‘THE HAMMER IN HAND’
This was the name of an inn I noticed in Hertfordshire. The sign was an arm with the hand holding a hammer in the act of striking.
A hammer speaks of at least two things, breaking and making. In Jeremiah 23 (you might find the verse yourself) the word of God is compared to a hammer that breaks the rock in pieces. Have you felt the power of the gospel message? Has it broken down your obstinate will, and made you anxious to receive the Lord Jesus? Only those who submit to God can truly trust the Saviour.
And the hammer speaks of making. The hammer and the sickle are the symbols of the present Russian government, the sickle standing for agriculture, and the hammer for industry. The ‘knight of the hammer’ is another name for the blacksmith.
In the book of Proverbs and many other places in the Bible we are warned against laziness and encouraged to be industrious. We may not realize it, but work is a great blessing, and those who have nothing to do but amuse themselves are generally unhappy people.
Many things in life we can never get unless we work for them. But we can never obtain salvation and the forgiveness of our sins by working for them or trying to deserve them. ‘It is not try but trust’. The moment you receive the Lord Jesus He receives you, and gives you pardon, a new life and a new start. You then belong to Christ, you are a Christ’s one, you are a christian. The more He controls you the more free and strong you will be, and the more keen to live the life that is really worth while. And so He will make you what He desires you to be.
Fix it now and say, ‘Lord Jesus, take me as I am, and make me the best that I can be.’
‘THE UNIVERSAL PROVIDER’
Most of you will have been at some time to one of those great stores in our big cities, where goods of all kinds are sold in the different departments, a kind of village stores on a vast scale. One of the first men to see how useful an idea this could be was William Whiteley. After working as a shop assistant, he opened a draper’s shop of his own, and soon began to sell other things beside drapery. His business grew; he bought several shops next to his own; and about 1876 he undertook to provide every kind of goods that people might want, including food and drink, furniture and household goods. People said, in fun, that you could even buy there a white elephant or a second-hand, misfit, coffin. As a sign for his business, he adopted a picture of two hemispheres and the slogan, ‘The Universal Provider’.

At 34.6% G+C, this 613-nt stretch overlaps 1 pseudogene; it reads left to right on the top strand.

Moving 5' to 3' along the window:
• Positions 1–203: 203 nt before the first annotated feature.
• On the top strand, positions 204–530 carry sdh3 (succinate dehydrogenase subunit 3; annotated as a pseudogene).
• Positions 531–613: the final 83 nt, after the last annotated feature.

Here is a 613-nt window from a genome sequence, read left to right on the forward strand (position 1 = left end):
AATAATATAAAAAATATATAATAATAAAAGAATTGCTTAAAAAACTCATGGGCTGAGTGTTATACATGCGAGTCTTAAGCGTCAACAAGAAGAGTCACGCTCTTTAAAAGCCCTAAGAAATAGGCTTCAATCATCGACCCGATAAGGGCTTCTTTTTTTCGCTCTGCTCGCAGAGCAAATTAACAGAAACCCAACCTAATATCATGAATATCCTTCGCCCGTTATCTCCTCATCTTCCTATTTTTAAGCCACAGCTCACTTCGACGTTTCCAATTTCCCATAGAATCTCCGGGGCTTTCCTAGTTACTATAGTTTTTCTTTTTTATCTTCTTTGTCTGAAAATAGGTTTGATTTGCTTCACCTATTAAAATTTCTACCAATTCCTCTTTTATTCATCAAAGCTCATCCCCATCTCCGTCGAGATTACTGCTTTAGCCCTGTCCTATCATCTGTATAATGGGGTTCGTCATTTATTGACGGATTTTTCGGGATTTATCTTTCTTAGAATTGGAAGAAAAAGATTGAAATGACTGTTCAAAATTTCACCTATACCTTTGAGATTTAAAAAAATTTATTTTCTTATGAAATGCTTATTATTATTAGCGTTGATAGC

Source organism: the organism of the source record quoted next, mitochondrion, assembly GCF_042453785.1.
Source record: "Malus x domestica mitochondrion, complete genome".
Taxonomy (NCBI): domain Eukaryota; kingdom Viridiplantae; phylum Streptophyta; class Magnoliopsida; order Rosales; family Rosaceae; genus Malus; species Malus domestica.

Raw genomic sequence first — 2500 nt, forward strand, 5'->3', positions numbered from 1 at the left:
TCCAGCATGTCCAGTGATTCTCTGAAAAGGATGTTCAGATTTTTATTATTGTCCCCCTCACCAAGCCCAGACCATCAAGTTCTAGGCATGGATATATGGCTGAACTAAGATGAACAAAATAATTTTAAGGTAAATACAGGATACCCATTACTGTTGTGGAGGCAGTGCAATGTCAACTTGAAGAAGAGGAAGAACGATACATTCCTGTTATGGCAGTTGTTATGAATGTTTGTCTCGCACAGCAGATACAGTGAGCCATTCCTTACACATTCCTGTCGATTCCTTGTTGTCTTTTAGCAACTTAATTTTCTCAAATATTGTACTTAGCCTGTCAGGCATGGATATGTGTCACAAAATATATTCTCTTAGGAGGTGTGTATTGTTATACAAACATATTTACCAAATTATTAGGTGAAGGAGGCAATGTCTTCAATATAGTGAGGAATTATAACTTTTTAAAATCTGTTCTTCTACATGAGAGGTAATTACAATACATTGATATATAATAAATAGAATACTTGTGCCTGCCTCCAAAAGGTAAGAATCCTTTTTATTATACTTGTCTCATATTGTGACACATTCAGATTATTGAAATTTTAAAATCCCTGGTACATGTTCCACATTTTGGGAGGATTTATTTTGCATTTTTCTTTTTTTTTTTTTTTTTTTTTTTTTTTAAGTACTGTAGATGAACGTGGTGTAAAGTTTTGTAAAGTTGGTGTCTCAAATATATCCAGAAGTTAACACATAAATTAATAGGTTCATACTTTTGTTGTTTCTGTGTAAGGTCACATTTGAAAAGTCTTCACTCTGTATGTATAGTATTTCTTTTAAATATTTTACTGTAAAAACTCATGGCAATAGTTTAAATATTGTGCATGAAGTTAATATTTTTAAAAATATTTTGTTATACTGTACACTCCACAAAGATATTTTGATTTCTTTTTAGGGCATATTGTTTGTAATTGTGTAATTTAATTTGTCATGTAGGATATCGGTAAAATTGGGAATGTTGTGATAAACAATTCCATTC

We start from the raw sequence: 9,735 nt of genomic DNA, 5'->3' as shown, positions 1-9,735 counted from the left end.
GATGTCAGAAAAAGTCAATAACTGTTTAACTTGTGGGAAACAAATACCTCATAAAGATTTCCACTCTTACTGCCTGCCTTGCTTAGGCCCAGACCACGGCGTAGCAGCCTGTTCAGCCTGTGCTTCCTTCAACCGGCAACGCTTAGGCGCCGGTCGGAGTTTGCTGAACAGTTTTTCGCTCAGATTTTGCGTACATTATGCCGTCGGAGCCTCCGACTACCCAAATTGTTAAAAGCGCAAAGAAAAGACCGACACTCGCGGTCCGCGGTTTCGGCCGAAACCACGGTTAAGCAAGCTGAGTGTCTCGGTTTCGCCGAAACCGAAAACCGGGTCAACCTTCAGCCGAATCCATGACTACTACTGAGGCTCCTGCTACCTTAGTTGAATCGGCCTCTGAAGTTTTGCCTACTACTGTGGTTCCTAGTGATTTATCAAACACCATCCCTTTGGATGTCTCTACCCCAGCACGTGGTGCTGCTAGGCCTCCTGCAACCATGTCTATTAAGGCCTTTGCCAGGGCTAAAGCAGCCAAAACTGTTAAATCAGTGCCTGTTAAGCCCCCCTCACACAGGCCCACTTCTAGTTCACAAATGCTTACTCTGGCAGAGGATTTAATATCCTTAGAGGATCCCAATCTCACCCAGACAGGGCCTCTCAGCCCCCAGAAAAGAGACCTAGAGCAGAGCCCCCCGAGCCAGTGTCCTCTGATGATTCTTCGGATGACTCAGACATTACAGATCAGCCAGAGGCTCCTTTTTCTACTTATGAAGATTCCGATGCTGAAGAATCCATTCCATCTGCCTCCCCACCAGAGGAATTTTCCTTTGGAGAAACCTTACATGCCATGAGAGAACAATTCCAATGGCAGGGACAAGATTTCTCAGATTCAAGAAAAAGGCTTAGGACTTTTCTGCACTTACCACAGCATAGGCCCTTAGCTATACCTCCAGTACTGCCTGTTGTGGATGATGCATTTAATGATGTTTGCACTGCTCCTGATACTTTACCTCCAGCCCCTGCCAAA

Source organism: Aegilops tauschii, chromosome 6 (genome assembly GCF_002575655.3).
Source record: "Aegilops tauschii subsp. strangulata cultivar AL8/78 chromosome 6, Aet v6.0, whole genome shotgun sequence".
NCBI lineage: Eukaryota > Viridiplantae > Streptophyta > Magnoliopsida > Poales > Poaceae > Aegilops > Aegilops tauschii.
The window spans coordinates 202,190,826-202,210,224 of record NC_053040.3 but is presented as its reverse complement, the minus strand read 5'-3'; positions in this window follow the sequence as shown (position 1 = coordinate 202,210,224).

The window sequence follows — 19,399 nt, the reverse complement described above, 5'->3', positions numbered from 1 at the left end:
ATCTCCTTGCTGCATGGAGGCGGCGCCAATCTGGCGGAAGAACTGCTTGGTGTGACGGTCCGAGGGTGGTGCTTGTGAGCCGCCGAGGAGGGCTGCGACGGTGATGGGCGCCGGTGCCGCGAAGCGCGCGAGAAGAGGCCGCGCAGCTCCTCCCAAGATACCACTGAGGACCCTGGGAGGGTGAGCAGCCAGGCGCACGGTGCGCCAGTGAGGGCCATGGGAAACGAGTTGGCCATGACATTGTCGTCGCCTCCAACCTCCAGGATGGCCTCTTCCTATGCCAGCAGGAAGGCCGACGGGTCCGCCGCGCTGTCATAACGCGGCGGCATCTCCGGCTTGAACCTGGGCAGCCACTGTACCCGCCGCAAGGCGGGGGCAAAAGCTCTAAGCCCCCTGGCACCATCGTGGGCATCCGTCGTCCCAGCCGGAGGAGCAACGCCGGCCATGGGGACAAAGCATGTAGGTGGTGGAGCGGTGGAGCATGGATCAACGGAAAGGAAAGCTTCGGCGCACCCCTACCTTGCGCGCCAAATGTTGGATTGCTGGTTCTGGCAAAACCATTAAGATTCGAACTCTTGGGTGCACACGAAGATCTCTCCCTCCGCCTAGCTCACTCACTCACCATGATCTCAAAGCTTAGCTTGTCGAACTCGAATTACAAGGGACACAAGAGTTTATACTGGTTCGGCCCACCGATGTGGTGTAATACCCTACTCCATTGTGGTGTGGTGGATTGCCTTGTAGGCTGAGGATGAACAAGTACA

That slogan has been in my mind a great deal lately, especially as I have seen the signs of the harvest being gathered, and begun to think already of the approach of Christmas! I am sure people sometimes found that William Whiteley could not live up to his slogan. There were things, even ordinary, material things, he could not always supply. The apostle Paul knew someone who never failed him, and so he wrote, ‘my God shall supply all your need according to his riches in glory by Christ Jesus’ (Phil. 4. 19), a true ‘Universal Provider’, not merely for the things of this world, but for our eternal and spiritual needs as well. So Paul gives us a personal recommendation. It is ‘my God’ who will do this. Paul has a supreme confidence: he says, ‘shall supply’. There is no doubt about it. It is a promise of universal provision’. ‘All your need’ that covers everything. It rests on God’s boundless store ‘according to his riches in glory’. His resources are unlimited. And it is backed by a comprehensive guarantee: all this God will do ‘by Christ Jesus’. When we see what God has already done for us through Jesus Christ and His death on the cross, there can be nothing that it is too much to expect of Him. For, as the Duke of Wellington once said of something that seemed incredible, ‘If you can believe that, you can believe anything’. (See Rom. 8. 32).
So may it be first our experience and then our testimony that ‘my God shall supply all your need, according to his riches in glory by Christ Jesus’.
T. J. L.
Other people in the Bible beside Paul could speak of God as ‘my God’, or of God as their personal possession in some other respect, such as ‘my Shepherd’. See how many other examples you can find of people speaking of God in this personal way. Make a list of the phrases; give the book and chapter and verse where it is found; add your name, address and age (you must be under 16), and send your entry, by December 4th, to T. J. Lawson. 148. Greenway Road, Taunton, Somerset. Prizes will be given for the best answers from those over and under 12.
T. J. L.
SEPTEMBER COMPETITION RESULT
I wonder where you all were in September? Perhaps you were still on holiday, or too excited at going back to school to think of the competition. However, I hope we shall have more answers next time. The prize for the searching in Genesis is being shared between Ruth Travett, of Midanbury, Southampton, and Terence Veater, of Pensford, Bristol. Ruth and Terence both found that Adam and Isaac had one son whom God rejected and one whom He received: and don’t forget that there was Abraham as well, whose older son lshmael was refused in favour of Isaac whom God had promised.
H. E. P.
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